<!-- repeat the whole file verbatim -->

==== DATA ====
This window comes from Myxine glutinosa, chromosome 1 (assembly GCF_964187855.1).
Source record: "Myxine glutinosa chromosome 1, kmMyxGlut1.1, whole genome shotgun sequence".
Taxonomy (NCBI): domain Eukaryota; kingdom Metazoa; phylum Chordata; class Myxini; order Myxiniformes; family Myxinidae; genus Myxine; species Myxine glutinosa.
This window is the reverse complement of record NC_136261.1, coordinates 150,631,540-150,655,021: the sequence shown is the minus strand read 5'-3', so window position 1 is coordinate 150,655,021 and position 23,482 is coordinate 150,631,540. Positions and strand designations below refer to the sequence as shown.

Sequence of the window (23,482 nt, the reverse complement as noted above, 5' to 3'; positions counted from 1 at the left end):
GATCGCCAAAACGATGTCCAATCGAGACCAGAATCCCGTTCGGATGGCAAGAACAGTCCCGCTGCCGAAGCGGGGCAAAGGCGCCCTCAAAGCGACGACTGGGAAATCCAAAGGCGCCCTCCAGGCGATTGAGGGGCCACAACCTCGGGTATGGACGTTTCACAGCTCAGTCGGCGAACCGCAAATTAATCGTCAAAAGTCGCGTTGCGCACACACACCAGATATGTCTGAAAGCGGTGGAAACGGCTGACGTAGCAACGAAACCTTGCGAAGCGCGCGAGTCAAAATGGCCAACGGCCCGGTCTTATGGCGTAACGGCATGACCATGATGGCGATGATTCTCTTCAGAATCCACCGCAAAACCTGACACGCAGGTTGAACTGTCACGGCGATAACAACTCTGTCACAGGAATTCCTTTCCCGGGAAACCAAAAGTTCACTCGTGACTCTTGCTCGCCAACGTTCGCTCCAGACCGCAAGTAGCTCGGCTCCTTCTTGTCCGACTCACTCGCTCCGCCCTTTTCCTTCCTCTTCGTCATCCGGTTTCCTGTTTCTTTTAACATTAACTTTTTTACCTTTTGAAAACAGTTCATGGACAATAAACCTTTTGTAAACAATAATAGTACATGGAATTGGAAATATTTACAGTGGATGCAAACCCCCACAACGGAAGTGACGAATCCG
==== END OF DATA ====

This window comes from Myxine glutinosa, chromosome 1 (assembly GCF_964187855.1).
Source record: "Myxine glutinosa chromosome 1, kmMyxGlut1.1, whole genome shotgun sequence".
Taxonomy (NCBI): domain Eukaryota; kingdom Metazoa; phylum Chordata; class Myxini; order Myxiniformes; family Myxinidae; genus Myxine; species Myxine glutinosa.
This window is the reverse complement of record NC_136261.1, coordinates 150,631,540-150,655,021: the sequence shown is the minus strand read 5'-3', so window position 1 is coordinate 150,655,021 and position 23,482 is coordinate 150,631,540. Positions and strand designations below refer to the sequence as shown.

Sequence of the window (23,482 nt, the reverse complement as noted above, 5' to 3'; positions counted from 1 at the left end):
GATCGCCAAAACGATGTCCAATCGAGACCAGAATCCCGTTCGGATGGCAAGAACAGTCCCGCTGCCGAAGCGGGGCAAAGGCGCCCTCAAAGCGACGACTGGGAAATCCAAAGGCGCCCTCCAGGCGATTGAGGGGCCACAACCTCGGGTATGGACGTTTCACAGCTCAGTCGGCGAACCGCAAATTAATCGTCAAAAGTCGCGTTGCGCACACACACCAGATATGTCTGAAAGCGGTGGAAACGGCTGACGTAGCAACGAAACCTTGCGAAGCGCGCGAGTCAAAATGGCCAACGGCCCGGTCTTATGGCGTAACGGCATGACCATGATGGCGATGATTCTCTTCAGAATCCACCGCAAAACCTGACACGCAGGTTGAACTGTCACGGCGATAACAACTCTGTCACAGGAATTCCTTTCCCGGGAAACCAAAAGTTCACTCGTGACTCTTGCTCGCCAACGTTCGCTCCAGACCGCAAGTAGCTCGGCTCCTTCTTGTCCGACTCACTCGCTCCGCCCTTTTCCTTCCTCTTCGTCATCCGGTTTCCTGTTTCTTTTAACATTAACTTTTTTACCTTTTGAAAACAGTTCATGGACAATAAACCTTTTGTAAACAATAATAGTACATGGAATTGGAAATATTTACAGTGGATGCAAACCCCCACAACGGAAGTGACGAATCCG